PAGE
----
March 14, 2011


(If you missed my guest blog at The Wifey Blogs on Saturday, here it is.
If you're a new follower, this should catch you up a bit.)

I could tell you the story of how we met- the serendipitous way my brother happened to share a room in Afghanistan with the boy who I would end up marrying. I would talk about the way we chatted online a couple months before that boy came home on leave, and how I drove two hours to meet him before he went back overseas. I would tell you that we stayed up all night talking, that we fell in love in an instant, and that we both secretly knew we would marry each other some day.

I could tell you about the dream-like state we lived in the first few months he was home. We didn't fight. We had so many plans for the future, so much hope. After missing him for months, I was grateful for every second together. Life moved fast, but it all seemed to perfect and meant to be that neither of us questioned it.

I could tell you about our wedding day, less than a year after we met. By that time, I was three months pregnant with our child, and we were so excited for her and for the rest of our lives as a married couple. We were married by his brother in our tiny apartment, the quaint upstairs of a very old house. I walked "down the aisle" on creaking wooden floors, and he wore his uniform. It was small, unfussy, and beautiful.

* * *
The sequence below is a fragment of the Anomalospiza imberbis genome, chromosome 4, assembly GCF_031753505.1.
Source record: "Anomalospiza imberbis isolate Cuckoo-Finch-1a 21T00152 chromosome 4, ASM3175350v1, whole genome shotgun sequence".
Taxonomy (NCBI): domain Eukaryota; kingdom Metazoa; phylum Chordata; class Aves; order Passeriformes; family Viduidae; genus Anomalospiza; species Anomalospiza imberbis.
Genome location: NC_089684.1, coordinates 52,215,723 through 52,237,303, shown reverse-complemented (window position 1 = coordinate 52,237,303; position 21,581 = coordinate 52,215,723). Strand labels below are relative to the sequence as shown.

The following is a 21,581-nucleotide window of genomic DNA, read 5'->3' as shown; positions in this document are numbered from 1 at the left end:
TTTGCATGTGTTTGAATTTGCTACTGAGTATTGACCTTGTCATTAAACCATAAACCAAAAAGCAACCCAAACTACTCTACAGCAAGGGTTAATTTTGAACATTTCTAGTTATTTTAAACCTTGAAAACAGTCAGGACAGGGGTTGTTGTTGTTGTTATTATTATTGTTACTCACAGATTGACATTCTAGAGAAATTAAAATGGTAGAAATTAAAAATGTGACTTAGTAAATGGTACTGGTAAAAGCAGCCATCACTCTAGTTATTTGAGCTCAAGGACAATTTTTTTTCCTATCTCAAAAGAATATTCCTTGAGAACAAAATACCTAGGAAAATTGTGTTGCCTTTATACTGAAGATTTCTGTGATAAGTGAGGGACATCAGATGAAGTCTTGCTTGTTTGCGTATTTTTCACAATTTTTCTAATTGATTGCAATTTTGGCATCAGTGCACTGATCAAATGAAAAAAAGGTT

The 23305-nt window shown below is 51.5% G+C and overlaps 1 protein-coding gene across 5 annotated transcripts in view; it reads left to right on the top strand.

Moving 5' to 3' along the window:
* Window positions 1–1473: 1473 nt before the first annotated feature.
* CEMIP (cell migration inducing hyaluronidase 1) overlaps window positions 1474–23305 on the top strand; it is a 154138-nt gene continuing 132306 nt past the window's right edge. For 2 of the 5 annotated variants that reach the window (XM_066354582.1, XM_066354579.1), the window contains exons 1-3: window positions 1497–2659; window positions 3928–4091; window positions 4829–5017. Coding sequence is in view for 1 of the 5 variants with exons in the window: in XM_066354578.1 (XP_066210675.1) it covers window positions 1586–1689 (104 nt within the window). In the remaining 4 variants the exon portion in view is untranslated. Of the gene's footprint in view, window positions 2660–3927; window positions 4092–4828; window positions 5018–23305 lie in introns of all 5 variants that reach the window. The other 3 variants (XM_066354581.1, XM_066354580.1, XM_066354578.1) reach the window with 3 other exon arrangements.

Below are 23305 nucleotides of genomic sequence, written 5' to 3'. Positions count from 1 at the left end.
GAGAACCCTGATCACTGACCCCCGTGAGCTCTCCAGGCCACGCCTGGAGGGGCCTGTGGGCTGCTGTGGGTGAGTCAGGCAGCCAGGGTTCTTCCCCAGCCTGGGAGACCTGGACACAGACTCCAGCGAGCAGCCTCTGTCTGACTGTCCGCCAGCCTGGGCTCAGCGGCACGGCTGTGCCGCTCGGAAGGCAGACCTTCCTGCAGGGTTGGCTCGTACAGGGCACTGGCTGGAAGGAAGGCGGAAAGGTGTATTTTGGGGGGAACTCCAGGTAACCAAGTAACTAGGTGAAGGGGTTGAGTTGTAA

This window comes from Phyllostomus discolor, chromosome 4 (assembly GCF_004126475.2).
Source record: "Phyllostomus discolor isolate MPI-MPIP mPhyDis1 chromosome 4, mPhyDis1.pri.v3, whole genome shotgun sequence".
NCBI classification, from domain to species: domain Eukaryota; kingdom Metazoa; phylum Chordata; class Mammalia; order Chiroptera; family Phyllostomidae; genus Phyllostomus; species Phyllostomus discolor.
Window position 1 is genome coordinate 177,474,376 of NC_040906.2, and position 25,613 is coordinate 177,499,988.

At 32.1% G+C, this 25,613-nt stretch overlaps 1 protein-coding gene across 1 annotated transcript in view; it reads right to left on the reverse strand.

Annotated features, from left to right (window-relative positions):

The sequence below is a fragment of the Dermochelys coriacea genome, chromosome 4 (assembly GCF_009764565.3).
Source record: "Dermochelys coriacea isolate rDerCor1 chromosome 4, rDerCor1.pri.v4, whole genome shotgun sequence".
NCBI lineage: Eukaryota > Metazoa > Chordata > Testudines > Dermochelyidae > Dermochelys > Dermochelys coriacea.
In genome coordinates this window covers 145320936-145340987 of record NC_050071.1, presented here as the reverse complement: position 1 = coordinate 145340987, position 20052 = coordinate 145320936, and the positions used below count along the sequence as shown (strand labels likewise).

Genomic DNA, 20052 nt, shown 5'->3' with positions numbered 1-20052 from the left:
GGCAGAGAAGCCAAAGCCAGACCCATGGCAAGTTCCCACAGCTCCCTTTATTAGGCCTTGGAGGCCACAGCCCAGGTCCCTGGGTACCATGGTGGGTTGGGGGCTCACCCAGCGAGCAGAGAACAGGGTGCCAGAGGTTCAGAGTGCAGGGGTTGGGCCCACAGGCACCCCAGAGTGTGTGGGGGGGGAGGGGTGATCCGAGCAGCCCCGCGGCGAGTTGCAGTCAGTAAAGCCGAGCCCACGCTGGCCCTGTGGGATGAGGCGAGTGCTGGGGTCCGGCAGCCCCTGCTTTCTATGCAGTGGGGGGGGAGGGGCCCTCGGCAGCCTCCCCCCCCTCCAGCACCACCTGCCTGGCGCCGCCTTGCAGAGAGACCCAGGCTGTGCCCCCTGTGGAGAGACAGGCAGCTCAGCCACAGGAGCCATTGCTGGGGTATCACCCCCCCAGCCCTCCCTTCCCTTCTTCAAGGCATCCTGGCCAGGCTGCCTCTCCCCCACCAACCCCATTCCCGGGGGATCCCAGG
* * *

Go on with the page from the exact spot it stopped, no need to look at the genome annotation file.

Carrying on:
I could tell you how my belly grew larger over the next several months of spring and summer. He would feel the baby kick at his hand as if claiming her own space of my body. There were childbirth classes. There were baby name books scattered on the table. He assembled the crib and I unpacked diapers. And on the last day of July, she was born.

I could tell you about the morning soon after that in which we nearly fell apart. Things happened that I could never have fathomed happening. Suddenly, we spent more time apart, and the baby and I moved out. I could tell you about the months of tears and fighting before we made it to our first anniversary.

But I won't tell you any of those things. They don't really matter in the end. What does matter is that we are still in love. I would tell you that we bought new wedding rings and that we are learning to be a family again. Maybe life is a journey, but it doesn't help to look at the past and analyze every mistake and misstep. The journey goes on every day, and it is better to look ahead and know the direction you're traveling.

That's what I would tell you.


5 kind comments from you:

Mrs. Mask said...

Hey just saw that you were new to my site.....welcome:) I am now following yours as well and grabbed your button along the way. Feel free to grab mine too and I can not wait to follow you and your ventures!!!!!!!!!

Mrs. Mask said...

By the way your post is BEAUTIFUL and is it not AMAZING how we grow from our past and build a better future!!!!!!

Dr. Army Wife said...

Wonderful post. Good things never come easily!

Dani said...

I just wanted to pop in a say hello- I'm a fellow chambana gal, and just happened to stumble upon your blog today! So- hi :)

Laura said...

I love this post. I love the last two lines especially.

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